The Zoom H4n, in our opinion, offers the best value for money for a handheld audio recorder right now. It has two XLR in ports with phantom power as well as it’s onboard stereo microphones (which are actually not too bad )
It’s always important to be able to safely transport your gear. That said, the best way to safeguard your camera and equipment is usually to have it packed away in something designed to protect it. I would recommend the Lowepro fastpack 350 Quick Access Backpack. I’ve used this on many Videvo stock shoots, and it does the job just fine. It fits my DSLR, lenses, laptop and a wealth of other bits and bobs. It’s also pretty comfy, which is important if you’re going to be walking any sort of distance.
I don’t want to go into this too much as it could be a whole blog post in itself! One of the primary reasons that people choose DSLRs for shooting video is the ability to use interchangeable lenses. Before DSLRs joined the scene, video cameras below Â£3500 tended to come with a fitted lens that you could not change. This was extremely limiting and left the amateur/hobbyist in a sticky situation. Luckily this is 2013 and we don’t have to worry about such things. The most common question asked online by people new to DSLRs is ‘Which is the best lens overall which is multi-purpose and can do everything?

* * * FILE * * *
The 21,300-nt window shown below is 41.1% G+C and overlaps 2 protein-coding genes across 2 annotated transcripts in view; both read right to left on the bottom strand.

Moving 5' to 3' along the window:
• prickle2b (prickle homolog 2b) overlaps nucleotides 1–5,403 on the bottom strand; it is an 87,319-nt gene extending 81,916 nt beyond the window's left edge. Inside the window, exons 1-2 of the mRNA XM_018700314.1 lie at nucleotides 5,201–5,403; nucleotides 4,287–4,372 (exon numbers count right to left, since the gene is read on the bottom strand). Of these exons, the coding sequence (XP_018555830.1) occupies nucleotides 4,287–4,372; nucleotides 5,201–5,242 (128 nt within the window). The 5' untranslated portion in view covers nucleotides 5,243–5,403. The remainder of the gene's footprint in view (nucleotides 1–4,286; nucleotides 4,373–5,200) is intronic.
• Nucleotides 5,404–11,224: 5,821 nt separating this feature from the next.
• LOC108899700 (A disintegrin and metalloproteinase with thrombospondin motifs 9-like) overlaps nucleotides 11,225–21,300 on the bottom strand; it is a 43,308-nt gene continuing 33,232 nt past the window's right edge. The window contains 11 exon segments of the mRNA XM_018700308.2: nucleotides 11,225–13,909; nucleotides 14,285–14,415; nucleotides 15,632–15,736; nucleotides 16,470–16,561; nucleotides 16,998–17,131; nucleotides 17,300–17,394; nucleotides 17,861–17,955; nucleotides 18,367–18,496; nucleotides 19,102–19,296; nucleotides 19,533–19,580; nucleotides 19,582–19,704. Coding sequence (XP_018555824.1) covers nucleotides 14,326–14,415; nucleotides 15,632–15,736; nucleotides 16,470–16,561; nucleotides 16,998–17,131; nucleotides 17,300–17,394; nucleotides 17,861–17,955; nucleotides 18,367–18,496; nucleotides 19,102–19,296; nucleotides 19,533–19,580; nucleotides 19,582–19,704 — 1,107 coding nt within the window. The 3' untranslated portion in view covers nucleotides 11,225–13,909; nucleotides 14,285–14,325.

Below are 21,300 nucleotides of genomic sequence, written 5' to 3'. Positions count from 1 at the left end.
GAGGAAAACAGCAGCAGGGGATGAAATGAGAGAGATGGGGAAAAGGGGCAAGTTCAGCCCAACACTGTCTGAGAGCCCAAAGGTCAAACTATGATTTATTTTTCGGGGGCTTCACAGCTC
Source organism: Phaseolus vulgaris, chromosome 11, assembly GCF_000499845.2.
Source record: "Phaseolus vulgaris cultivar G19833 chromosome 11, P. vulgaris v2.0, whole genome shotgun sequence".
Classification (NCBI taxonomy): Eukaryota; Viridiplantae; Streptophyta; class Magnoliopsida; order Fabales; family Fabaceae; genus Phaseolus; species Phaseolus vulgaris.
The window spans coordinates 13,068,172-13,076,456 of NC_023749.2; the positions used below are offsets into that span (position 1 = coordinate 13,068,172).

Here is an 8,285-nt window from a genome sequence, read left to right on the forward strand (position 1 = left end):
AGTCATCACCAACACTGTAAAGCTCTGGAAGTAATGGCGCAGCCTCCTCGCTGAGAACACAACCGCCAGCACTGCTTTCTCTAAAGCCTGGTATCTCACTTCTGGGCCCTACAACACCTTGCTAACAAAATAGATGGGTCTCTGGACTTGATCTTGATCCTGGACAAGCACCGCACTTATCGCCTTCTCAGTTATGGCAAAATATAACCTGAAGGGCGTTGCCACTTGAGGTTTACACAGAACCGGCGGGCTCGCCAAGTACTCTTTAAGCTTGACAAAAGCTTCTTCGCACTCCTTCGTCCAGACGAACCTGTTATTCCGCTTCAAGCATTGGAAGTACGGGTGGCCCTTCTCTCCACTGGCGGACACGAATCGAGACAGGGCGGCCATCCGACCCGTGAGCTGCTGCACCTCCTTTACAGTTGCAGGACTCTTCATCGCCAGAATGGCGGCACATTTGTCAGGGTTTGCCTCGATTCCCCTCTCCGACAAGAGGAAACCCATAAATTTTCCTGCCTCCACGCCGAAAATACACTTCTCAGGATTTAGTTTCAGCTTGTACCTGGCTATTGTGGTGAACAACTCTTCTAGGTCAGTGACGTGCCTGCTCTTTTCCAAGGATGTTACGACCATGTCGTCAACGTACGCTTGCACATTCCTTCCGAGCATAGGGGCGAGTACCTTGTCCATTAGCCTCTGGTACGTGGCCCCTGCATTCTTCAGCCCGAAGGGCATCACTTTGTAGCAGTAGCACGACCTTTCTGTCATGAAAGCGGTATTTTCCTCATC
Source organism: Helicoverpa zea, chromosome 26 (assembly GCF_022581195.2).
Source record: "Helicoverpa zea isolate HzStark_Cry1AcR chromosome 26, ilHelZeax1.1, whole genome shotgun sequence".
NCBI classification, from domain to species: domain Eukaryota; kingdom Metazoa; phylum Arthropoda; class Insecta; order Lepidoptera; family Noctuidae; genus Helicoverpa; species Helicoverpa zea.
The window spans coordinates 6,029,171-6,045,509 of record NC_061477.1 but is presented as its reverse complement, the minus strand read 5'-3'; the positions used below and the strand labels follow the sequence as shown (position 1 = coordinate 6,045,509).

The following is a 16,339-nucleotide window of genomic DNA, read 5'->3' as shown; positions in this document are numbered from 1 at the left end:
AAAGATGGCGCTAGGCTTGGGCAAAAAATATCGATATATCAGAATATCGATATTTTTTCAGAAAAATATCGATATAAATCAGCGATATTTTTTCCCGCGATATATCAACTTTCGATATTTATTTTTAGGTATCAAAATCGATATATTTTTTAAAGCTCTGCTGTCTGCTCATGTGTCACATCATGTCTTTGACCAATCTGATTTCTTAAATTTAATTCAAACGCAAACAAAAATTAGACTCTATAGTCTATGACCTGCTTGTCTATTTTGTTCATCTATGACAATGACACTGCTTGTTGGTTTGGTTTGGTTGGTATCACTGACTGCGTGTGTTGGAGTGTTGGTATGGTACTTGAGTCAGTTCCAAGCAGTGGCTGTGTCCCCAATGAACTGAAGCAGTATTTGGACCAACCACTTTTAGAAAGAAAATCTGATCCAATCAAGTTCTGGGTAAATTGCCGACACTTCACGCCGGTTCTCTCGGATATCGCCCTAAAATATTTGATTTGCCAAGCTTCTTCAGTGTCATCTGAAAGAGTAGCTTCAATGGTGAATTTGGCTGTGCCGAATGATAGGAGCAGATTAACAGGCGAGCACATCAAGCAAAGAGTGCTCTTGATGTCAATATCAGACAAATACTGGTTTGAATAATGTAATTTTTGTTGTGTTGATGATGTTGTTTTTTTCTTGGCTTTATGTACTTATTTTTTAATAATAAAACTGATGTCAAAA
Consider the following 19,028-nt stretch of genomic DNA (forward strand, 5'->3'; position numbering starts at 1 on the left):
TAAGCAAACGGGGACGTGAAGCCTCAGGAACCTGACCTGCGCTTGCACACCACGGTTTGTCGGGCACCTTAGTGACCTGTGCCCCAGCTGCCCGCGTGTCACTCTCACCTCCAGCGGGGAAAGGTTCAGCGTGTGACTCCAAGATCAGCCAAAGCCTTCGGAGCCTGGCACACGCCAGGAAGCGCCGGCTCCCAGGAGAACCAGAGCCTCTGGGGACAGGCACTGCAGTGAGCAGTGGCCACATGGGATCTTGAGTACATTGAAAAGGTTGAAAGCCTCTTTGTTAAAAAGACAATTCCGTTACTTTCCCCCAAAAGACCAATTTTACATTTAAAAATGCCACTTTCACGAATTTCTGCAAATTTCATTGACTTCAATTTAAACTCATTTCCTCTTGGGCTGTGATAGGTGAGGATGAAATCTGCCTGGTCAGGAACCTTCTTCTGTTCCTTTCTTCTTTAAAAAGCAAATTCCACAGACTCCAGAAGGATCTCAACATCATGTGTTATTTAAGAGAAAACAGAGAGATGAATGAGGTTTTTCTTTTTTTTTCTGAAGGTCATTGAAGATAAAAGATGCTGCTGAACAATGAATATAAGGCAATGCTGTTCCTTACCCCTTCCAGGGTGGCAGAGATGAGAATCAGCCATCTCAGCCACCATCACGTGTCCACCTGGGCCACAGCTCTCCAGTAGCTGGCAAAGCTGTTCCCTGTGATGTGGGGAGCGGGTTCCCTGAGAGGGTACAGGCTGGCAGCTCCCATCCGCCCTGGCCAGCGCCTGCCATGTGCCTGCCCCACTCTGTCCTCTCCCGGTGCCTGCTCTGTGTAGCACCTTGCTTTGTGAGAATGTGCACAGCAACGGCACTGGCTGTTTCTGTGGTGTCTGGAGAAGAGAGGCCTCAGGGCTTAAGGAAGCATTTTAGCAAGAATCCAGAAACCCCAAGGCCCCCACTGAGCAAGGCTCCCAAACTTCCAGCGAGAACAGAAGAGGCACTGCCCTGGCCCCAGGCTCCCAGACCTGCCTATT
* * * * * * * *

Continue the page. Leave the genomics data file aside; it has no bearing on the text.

The answer, unfortunately, is that there is no such lens — and if there were, it would cost an absolute bomb!
Different lenses are required for different circumstances, and generally speaking there are two types of lenses; prime lenses and zoom lenses.
If you are filming a short film for example, you will most likely want to equip yourself with a set of prime lenses; they are generally sharper and faster than zoom lenses. They also tend to have a higher maximum aperture, which means better low-light performance as well as achieving a shallow depth of field that filmmakers so crave. Primes make the user have to think a lot about the positioning of their camera due to the fact that they have a fixed focal length. This is useful for beginners because it produces a mentality of positioning a good shot based on camera positioning, and not relying on a zoom lens.